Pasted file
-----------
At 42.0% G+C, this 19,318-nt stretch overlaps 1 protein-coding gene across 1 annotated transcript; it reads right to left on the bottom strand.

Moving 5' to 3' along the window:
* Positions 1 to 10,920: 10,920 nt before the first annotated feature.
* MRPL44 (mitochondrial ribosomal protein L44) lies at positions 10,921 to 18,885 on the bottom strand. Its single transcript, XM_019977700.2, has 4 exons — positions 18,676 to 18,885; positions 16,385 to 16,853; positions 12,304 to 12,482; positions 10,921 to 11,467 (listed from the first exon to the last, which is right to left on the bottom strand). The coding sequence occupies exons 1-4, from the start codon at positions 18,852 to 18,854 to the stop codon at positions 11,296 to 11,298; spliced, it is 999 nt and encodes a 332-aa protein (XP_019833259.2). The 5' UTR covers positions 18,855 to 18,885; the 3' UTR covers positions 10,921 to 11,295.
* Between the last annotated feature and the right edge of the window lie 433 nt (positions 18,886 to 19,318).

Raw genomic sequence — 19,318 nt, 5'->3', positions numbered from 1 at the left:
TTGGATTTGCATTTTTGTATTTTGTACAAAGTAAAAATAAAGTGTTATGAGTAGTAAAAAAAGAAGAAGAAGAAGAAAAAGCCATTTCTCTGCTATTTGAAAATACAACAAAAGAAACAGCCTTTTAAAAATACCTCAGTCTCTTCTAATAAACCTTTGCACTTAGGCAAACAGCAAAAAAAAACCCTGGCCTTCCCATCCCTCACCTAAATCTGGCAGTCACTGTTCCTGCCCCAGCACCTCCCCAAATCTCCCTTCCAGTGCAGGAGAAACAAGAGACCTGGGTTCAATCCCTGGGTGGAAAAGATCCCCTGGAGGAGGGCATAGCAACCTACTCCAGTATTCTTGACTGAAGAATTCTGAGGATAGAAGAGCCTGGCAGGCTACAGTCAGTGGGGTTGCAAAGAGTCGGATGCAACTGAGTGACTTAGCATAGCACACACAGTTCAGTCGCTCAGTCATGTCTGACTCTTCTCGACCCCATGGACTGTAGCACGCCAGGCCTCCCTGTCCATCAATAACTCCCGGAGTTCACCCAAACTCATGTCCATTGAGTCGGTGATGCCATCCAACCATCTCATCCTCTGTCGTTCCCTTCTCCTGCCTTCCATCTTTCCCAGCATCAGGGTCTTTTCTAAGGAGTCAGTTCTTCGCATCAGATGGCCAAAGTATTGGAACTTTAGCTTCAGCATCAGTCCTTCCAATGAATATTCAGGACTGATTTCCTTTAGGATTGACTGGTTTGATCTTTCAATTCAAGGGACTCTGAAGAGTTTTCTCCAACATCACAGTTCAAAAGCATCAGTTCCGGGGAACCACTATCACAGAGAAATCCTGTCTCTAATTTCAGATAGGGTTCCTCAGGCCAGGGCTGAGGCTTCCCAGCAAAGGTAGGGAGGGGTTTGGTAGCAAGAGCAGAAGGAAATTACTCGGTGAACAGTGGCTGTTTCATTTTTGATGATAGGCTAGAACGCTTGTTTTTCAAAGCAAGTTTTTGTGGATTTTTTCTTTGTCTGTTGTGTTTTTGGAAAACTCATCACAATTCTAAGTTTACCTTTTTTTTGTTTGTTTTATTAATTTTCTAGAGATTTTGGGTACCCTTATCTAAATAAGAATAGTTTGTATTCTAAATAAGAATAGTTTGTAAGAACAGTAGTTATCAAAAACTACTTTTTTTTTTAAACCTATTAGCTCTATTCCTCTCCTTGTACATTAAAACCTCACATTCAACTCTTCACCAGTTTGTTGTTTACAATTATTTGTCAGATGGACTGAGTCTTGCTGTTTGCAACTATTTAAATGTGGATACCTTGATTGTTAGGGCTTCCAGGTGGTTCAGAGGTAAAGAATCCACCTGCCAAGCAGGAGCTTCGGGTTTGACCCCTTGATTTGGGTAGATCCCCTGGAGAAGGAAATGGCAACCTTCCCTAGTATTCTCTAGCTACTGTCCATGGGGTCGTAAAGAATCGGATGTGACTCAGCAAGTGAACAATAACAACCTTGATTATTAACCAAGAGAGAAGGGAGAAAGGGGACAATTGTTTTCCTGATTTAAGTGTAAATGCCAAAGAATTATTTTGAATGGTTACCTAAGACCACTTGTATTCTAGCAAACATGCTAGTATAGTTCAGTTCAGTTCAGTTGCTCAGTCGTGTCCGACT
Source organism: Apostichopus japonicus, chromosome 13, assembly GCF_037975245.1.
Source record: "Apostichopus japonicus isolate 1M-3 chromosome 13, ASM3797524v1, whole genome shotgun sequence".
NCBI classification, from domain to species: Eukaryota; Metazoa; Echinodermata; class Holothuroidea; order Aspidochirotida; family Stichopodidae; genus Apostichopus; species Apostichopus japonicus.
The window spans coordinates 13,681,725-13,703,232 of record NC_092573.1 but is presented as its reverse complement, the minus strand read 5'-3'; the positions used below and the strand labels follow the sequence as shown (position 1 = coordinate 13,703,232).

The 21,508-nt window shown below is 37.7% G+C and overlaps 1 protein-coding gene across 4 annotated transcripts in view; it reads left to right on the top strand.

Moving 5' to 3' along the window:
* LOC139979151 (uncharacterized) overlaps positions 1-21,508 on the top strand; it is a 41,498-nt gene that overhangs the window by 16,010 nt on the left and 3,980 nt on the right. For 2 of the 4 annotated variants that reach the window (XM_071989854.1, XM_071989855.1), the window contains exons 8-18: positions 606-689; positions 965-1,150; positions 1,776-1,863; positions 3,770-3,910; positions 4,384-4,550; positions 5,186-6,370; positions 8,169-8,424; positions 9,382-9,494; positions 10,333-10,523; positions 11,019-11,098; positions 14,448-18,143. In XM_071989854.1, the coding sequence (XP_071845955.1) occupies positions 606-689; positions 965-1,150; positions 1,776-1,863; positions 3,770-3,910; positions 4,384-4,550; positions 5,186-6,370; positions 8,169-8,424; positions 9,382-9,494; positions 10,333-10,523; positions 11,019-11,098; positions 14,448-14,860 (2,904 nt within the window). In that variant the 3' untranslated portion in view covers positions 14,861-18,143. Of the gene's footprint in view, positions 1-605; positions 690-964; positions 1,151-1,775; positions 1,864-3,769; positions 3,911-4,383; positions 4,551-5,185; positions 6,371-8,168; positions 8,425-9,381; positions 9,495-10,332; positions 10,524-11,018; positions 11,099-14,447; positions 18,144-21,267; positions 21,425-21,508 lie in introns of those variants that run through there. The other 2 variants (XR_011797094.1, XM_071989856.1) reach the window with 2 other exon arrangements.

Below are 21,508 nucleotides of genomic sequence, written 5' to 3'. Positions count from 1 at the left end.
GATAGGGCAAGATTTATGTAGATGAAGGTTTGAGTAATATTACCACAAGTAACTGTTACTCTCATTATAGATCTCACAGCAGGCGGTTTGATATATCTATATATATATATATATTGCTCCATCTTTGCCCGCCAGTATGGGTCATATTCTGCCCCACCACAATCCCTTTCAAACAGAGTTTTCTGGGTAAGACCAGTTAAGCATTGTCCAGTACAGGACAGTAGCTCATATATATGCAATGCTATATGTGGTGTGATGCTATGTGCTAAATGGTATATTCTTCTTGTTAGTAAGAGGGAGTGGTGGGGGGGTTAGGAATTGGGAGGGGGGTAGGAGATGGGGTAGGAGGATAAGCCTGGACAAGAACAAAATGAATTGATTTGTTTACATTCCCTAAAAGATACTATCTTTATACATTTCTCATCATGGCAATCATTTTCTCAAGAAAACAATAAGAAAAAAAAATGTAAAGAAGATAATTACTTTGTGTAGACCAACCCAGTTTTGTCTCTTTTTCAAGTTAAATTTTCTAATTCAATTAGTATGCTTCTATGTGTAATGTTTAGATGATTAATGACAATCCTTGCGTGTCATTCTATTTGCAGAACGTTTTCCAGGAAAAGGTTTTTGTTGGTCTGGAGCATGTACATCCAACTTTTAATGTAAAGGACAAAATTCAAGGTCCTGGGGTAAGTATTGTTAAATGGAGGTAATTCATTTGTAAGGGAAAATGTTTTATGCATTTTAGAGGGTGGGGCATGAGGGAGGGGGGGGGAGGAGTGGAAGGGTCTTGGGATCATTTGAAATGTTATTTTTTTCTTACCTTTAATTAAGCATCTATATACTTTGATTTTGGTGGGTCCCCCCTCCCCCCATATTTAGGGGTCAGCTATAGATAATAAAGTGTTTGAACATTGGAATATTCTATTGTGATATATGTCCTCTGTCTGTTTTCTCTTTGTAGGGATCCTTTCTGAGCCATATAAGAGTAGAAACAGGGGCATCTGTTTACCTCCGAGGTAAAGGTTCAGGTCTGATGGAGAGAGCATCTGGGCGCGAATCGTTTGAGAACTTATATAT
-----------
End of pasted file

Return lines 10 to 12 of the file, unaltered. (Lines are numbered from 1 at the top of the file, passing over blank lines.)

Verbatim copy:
NCBI classification, from domain to species: Eukaryota; Metazoa; Echinodermata; class Holothuroidea; order Aspidochirotida; family Stichopodidae; genus Apostichopus; species Apostichopus japonicus.
The window spans coordinates 13,681,725-13,703,232 of record NC_092573.1 but is presented as its reverse complement, the minus strand read 5'-3'; the positions used below and the strand labels follow the sequence as shown (position 1 = coordinate 13,703,232).

The 21,508-nt window shown below is 37.7% G+C and overlaps 1 protein-coding gene across 4 annotated transcripts in view; it reads left to right on the top strand.